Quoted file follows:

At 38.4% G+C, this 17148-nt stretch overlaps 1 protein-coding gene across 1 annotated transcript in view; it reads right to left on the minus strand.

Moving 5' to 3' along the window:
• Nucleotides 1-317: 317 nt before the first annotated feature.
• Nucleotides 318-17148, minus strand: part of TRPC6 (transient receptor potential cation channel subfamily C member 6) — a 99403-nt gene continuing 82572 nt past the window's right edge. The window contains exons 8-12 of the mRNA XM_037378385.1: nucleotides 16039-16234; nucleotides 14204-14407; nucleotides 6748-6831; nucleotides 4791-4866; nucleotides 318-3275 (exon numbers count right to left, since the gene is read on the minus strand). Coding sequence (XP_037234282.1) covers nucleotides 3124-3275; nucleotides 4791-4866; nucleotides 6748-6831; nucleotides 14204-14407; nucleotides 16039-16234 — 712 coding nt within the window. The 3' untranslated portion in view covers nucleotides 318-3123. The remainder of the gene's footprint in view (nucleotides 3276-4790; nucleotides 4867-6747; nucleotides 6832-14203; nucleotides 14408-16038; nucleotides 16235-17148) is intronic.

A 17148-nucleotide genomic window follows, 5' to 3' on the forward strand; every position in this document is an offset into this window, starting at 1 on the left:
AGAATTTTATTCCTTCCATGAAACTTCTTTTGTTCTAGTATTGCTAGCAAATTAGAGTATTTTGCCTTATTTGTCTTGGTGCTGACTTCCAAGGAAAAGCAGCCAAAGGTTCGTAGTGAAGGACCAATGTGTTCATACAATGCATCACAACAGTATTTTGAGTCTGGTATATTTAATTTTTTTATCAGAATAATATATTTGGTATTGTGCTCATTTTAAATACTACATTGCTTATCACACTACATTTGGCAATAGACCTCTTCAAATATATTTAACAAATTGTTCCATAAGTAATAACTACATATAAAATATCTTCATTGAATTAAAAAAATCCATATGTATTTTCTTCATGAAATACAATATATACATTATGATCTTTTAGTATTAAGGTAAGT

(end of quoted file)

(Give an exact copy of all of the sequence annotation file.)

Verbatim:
At 38.4% G+C, this 17148-nt stretch overlaps 1 protein-coding gene across 1 annotated transcript in view; it reads right to left on the minus strand.

Moving 5' to 3' along the window:
• Nucleotides 1-317: 317 nt before the first annotated feature.
• Nucleotides 318-17148, minus strand: part of TRPC6 (transient receptor potential cation channel subfamily C member 6) — a 99403-nt gene continuing 82572 nt past the window's right edge. The window contains exons 8-12 of the mRNA XM_037378385.1: nucleotides 16039-16234; nucleotides 14204-14407; nucleotides 6748-6831; nucleotides 4791-4866; nucleotides 318-3275 (exon numbers count right to left, since the gene is read on the minus strand). Coding sequence (XP_037234282.1) covers nucleotides 3124-3275; nucleotides 4791-4866; nucleotides 6748-6831; nucleotides 14204-14407; nucleotides 16039-16234 — 712 coding nt within the window. The 3' untranslated portion in view covers nucleotides 318-3123. The remainder of the gene's footprint in view (nucleotides 3276-4790; nucleotides 4867-6747; nucleotides 6832-14203; nucleotides 14408-16038; nucleotides 16235-17148) is intronic.

A 17148-nucleotide genomic window follows, 5' to 3' on the forward strand; every position in this document is an offset into this window, starting at 1 on the left:
AGAATTTTATTCCTTCCATGAAACTTCTTTTGTTCTAGTATTGCTAGCAAATTAGAGTATTTTGCCTTATTTGTCTTGGTGCTGACTTCCAAGGAAAAGCAGCCAAAGGTTCGTAGTGAAGGACCAATGTGTTCATACAATGCATCACAACAGTATTTTGAGTCTGGTATATTTAATTTTTTTATCAGAATAATATATTTGGTATTGTGCTCATTTTAAATACTACATTGCTTATCACACTACATTTGGCAATAGACCTCTTCAAATATATTTAACAAATTGTTCCATAAGTAATAACTACATATAAAATATCTTCATTGAATTAAAAAAATCCATATGTATTTTCTTCATGAAATACAATATATACATTATGATCTTTTAGTATTAAGGTAAGT